In Baghdad, Many Iraqis Consider Going Out at Night a Simple Act of Defiance

The solar-powered streetlights in central Baghdad flicker on shortly after sunset, illuminating the darkness that once brought fear to the capital.

These days, sundown is a reason to celebrate. Cars jam Karrada street, where fashionable young Baghdadis prowl for members of the opposite sex. Families bustle into clothing shops, restaurants and teahouses. Liberal-minded youth seek out a handful of nightclubs and bars scattered around the city.

As security has improved and curfews have eased, Baghdad’s once-famous nightlife has slowly re-emerged. It is a symbol of normalcy in a city long brutalized by war and still tormented by bombings.

The capital’s residents have adopted a seize the day attitude to their leisure, in contrast to the violence of 2006 and 2007, when according to one resident, “people locked their doors at 4 pm."

At the Al-Hasna restaurant in central Baghdad, customers stream in to see singers perform. The entertainment draws 300 to 400 patrons to the two-storey restaurant, which serves alcohol and meals in a party-like atmosphere.

“Customers don’t care about the cost,” Ahmed Saed, a 28-year-old guard at the restaurant, said. “All they care about is relaxing.”

Cabarets are the latest addition to Baghdad’s nightlife, following a government order last year that allowed nightclubs to re-open. They had been closed since 1994, when then Iraqi leader Saddam Hussein tried to win Islamic support following the Gulf War.

The former Iraqi regime’s secular policies had for decades allowed nightlife to flourish in Baghdad and other cities such as Basra. However, many of Iraq’s religious elements had found the presence of alcohol and prostitution offensive.

But Baghdad’s once-famed nightlife was never just about sin. Soaring temperatures, particularly in spring and summer, made evenings the ideal time for Iraqis to socialize. Feasts that extended well past midnight were typical in Baghdad restaurants, as were hours-long chats in its teahouses.

The strife that followed the American invasion in 2003 put a stop to such pastimes. While the worst of the violence now appears to have abated, regular bombings continue to shake civilians’ faith in their security.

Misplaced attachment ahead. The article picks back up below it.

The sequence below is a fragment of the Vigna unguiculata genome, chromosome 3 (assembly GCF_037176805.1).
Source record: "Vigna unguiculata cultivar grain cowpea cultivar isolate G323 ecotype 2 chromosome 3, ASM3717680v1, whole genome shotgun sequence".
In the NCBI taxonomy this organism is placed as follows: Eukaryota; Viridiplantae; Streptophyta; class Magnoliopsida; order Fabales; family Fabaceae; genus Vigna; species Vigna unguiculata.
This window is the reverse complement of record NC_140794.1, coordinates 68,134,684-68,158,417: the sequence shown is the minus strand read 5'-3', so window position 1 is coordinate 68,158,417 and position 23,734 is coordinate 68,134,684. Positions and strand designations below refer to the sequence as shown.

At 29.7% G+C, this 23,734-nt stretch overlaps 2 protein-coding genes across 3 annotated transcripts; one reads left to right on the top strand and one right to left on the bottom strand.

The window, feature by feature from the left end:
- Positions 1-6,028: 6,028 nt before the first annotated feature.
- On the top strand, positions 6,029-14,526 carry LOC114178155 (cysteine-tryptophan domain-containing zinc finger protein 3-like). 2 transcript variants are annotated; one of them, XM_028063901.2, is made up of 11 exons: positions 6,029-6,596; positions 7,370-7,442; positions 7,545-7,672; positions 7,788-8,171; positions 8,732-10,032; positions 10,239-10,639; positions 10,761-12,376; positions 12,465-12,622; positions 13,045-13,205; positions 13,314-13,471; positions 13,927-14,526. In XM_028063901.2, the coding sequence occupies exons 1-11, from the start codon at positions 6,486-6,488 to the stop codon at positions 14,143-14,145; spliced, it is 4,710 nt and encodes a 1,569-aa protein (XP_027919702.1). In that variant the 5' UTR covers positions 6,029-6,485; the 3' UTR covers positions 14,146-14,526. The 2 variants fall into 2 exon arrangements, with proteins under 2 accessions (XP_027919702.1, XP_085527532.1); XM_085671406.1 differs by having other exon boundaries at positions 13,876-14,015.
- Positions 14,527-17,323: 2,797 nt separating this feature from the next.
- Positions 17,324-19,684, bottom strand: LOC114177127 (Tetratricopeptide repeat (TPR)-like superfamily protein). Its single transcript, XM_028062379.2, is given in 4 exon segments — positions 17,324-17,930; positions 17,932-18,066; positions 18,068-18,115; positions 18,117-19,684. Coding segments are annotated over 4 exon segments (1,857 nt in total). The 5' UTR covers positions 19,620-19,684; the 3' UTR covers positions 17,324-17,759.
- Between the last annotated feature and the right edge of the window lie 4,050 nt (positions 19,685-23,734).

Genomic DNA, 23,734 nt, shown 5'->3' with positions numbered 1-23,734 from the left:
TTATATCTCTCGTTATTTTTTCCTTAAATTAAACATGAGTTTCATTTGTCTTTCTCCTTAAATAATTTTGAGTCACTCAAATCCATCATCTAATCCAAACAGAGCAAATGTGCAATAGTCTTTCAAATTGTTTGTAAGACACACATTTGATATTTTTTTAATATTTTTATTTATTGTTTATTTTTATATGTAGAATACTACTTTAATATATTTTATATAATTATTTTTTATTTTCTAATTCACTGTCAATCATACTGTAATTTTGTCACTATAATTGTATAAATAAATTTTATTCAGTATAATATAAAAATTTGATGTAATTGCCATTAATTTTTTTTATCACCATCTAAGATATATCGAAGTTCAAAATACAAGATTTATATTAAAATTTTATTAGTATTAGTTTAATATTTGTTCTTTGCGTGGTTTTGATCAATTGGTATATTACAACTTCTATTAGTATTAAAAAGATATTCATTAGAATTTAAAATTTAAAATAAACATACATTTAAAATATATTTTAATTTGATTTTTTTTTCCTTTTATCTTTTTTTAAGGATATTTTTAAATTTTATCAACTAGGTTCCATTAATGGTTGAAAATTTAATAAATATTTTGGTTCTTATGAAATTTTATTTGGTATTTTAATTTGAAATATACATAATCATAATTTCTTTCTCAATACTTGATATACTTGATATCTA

Hind Salah, 32, says going out at night carries a sense of optimism as well as apprehension, particularly following the recent upsurge in violence.

More than 150 people were killed in bomb attacks in Iraq in the last week alone, mostly targeting police and Shia pilgrims.

“The occasional blasts do plant a seed of fear in us,” she admitted.

Yet Hind, a mother of two from the once-volatile Al-Saydiyah neighborhood south of the capital, still regularly slips into her jeans and heads out on the town with her husband.

Many see going out as a simple act of defiance against the extremists.

“Nothing has changed because of the attacks,” said Ahlam al-Dulaimi, a 35-year-old Sunni housewife. “The Iraqi nature is unique: we’ve learnt how to live in hell and heaven simultaneously.”

Mithaq Fadhil, a 23-year-old English student at the University of Baghdad, said the past few years had taught Baghdadis to ignore violence.

“It is said that ‘adversity teaches more than study’,” he said. “We have had enough adversity.”

Baghdad’s youth are especially keen to escape the confines of home. Young men say they are delighted to resume a favorite Baghdadi pastime: making passes at women. Samer Jamal, a 26-year-old student in Baghdad’s University of Technology, says many of the former carry business cards to hand out to potential dates. “Girls like this because it’s more civilized,” he said.

He says militia control of the city had in the past made it difficult for young men to approach on women. “Anyone who passed on his number was taken to [a militia’s] office and punished,” he said. “The security forces aren’t going to stop you from doing that now.”

Not all women are receptive. Rana Ahmad, 24, says she enjoys the city’s flourishing nightlife but is not fond of men pestering her while she is out with friends and family.

Rana frequently wears military fatigues when she heads out at night – the latest fashion among Baghdad’s young women. While the male attention irritates her, she believes it is a sign that “the guys in Baghdad are getting back to normal”.

Shops selling alcohol are also seeing more business. Liquor stores once again flaunt their wares, albeit with additional security. Broken beer bottles can be seen on some streets of the capital.

Liquor store owners say the transition has not been easy. “After Saddam’s fall, we faced a lot of problems including militia threats to shut down our shops,” said Salah Mechael, who has a shop in downtown Baghdad.

“Many liquor stores were blown up in 2006 and 2007... We had a sense of security during Saddam’s regime. This has not returned, though security has improved.”

A police officer in the Al-Karrada neighborhood, Sami Omar, says the latest bomb attacks have not affected nightlife because they did not target restaurants, nightclubs or liquor stores.

Baghdadis still pour into the streets in the evenings and stay out until midnight, he said.

Baghdad’s current curfew is between two and five in the morning.

Beneath the new bustle on Baghdad’s streets, some still see the stains of recent bloodshed.

“Hundreds of thousands of innocent people died for the freedoms that we now enjoy,” Mustafa al-Ani, owner of a menswear store, said. Baghdad is a worse place, he said, because of the violence that divided it.

IWPR Baghdad staff member Ali Marzuk also contributed to this report.


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